Our suite is just as colourful as the eclectic, rainbow-coloured guest lounge areas would suggest, and huge to boot. The floorplan is brilliant, with a king size bed and adjoining lounge area, as well as a kitchenette and walk-through wardrobe, but the ensuite is the design highlight for me. Oversized, bright and breezy with an airy, grey palette, oak joinery and a standalone bathtub perfectly positioned under a skylight, it is beautifully appointed and I shamelessly take photos of the space as a reference for the day when I design my dream home.
I’ll admit, though – I do miss the mini bar. For a gourmet destination like Orange I expected a locally-inspired bounty of snacks to choose from, in the vein of another premier wine region I’ve visited – New Zealand’s The Marlborough Lodge, but instead guests are limited to bottled water, juice and milk – albeit complimentary. To combat this expectation, the hotel sends guests an email a few days prior to check-in with a menu comprising a selection of local wines and specialities to customise their own mini bar, but options are limited to drinks, a cheese board, charcuterie board and a mysterious Dish of the Day. As the hotel’s dining room, Yallungah, is not open for lunch or dinner, this is the only menu you can order from during your stay. Given the lack of grab-and-go snacks, it’s a good thing the restaurant serves a breakfast of champions. A gorgeous, light-soaked and art-adorned room in the Heritage Wing of the building, it’s a pleasure waking up to a continental offering, barista-made coffee and a full à la carte hot breakfast menu each morning.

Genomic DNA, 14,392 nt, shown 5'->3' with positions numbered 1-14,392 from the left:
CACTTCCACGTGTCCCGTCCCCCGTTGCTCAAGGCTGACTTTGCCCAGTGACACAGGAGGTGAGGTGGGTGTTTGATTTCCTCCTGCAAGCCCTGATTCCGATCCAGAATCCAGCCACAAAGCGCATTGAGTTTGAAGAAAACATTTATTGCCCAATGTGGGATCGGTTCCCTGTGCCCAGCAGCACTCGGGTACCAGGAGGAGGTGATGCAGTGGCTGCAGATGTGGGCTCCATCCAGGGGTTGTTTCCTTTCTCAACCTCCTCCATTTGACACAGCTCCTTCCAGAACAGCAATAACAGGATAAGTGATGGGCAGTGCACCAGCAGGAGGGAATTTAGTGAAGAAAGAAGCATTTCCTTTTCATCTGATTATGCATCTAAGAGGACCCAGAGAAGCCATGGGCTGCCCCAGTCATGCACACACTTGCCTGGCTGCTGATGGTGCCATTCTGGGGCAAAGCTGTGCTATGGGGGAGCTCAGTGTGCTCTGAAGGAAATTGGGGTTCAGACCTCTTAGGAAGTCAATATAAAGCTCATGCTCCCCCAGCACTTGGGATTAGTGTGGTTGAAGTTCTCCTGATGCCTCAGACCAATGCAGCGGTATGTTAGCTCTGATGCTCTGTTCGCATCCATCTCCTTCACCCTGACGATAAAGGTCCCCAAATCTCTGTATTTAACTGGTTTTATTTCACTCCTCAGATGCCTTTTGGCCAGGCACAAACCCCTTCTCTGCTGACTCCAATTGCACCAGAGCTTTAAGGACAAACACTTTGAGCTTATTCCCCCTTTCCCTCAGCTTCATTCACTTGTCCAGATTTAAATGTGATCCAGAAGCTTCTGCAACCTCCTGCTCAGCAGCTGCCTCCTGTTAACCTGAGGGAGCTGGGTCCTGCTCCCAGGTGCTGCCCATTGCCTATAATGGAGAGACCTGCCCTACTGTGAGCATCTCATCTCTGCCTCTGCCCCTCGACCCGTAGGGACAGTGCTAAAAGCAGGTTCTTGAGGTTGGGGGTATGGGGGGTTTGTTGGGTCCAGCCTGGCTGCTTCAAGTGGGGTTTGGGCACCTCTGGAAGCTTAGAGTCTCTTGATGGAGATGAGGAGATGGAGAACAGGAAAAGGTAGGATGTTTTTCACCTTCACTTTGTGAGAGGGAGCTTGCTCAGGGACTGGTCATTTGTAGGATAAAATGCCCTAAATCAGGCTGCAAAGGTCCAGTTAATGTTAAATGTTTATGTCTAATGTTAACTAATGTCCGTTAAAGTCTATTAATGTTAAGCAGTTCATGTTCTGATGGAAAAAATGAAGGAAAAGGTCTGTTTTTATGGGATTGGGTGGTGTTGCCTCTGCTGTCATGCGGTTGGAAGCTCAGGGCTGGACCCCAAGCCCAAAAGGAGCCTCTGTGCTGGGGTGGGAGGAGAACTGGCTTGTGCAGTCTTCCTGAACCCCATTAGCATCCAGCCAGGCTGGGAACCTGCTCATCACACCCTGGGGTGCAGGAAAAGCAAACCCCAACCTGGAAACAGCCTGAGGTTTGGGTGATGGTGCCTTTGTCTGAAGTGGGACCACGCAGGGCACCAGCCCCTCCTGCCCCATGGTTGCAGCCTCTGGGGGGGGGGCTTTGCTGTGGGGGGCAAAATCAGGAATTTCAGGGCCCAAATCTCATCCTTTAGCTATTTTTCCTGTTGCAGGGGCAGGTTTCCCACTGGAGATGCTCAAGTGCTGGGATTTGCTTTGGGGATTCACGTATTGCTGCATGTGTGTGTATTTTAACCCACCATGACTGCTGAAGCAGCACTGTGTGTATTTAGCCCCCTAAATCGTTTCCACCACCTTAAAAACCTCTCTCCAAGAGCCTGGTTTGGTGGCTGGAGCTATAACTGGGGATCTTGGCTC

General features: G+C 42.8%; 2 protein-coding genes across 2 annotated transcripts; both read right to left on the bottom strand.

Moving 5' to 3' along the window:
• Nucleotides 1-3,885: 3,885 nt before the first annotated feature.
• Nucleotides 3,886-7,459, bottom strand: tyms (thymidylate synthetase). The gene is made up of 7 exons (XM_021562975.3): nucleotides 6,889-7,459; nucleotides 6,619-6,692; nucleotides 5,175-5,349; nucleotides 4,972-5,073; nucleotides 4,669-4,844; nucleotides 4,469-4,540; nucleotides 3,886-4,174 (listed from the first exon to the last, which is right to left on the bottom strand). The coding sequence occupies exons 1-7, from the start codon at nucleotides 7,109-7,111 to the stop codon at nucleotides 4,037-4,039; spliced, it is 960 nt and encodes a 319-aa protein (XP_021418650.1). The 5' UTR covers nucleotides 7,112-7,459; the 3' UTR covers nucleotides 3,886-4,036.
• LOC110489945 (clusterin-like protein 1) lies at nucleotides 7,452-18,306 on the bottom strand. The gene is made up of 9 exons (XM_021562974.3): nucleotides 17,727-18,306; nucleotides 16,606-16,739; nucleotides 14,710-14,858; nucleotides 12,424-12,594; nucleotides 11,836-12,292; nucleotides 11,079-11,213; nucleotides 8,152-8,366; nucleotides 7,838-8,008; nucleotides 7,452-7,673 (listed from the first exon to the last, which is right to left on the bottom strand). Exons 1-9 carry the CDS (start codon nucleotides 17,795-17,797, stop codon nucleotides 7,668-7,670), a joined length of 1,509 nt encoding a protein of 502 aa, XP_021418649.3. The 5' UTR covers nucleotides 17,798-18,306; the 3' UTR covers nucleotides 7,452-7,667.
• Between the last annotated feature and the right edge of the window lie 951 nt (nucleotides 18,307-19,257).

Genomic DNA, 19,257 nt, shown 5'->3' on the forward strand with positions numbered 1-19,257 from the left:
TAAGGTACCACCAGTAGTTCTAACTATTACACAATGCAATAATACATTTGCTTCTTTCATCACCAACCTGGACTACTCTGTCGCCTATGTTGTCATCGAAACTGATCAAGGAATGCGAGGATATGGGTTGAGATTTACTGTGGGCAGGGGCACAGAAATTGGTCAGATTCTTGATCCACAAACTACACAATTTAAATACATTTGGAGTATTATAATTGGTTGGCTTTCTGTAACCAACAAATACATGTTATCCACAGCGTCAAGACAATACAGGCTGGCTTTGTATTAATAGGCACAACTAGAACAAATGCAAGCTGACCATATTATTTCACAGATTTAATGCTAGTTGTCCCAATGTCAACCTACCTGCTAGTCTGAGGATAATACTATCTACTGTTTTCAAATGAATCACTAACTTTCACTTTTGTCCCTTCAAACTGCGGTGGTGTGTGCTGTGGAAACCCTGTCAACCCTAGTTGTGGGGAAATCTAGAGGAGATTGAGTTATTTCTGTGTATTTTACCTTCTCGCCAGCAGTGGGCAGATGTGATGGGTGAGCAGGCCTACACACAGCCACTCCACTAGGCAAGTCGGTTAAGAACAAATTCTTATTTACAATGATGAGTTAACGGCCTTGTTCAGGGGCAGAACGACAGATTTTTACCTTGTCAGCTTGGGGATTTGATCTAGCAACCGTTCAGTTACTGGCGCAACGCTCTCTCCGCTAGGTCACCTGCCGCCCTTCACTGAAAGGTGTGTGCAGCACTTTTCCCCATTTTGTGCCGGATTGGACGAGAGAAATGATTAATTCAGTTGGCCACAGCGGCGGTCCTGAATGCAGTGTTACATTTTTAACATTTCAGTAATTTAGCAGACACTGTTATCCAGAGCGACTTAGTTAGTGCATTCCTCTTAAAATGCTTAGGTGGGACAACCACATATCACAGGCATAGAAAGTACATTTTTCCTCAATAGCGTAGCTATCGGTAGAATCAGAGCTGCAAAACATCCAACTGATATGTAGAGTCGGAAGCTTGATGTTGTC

Let’s talk about wine
Ross Hill, Philip Shaw, Swinging Bridge and Rowlee Wines: these four impressive wineries are on my must-visit list during my time in Orange, and each is an utterly different experience. As Australia’s first certified National Carbon Offset Standard (NCOS) carbon-neutral winery, Ross Hill is ahead of the curve, and not just when it comes to the environment. Opt for the Wine Tasting and Food Pairing Experience to get a tasting plate of morsels paired perfectly to its Pinnacle Series wine lineup, or better yet, book in for a cooking class at the onsite wine and food school, Barrel & Larder.
If you’re short on time in Orange, Philip Shaw is my pick for best all-rounder: beautiful wine, gorgeous interior, great service, and even a friendly, farm-roaming goat called, well… Goat, that follows winemaker Daniel Shaw around the property like its life purpose, too, is to work with grapes. The Winemaker’s Selection tasting experience is gourmet, to say the least, comprising nine delicious wines paired beautifully to savoury and sweet bites.
As for Swinging Bridge, this is an absolute must for wine snobs. The chardonnay at this family-owned, understated cellar door with sweeping views is second to none in Orange for me, with the 2016 and 2018 Mrs Payten Chardonnay and 2017 Block A Chardonnay lip-smackingly good.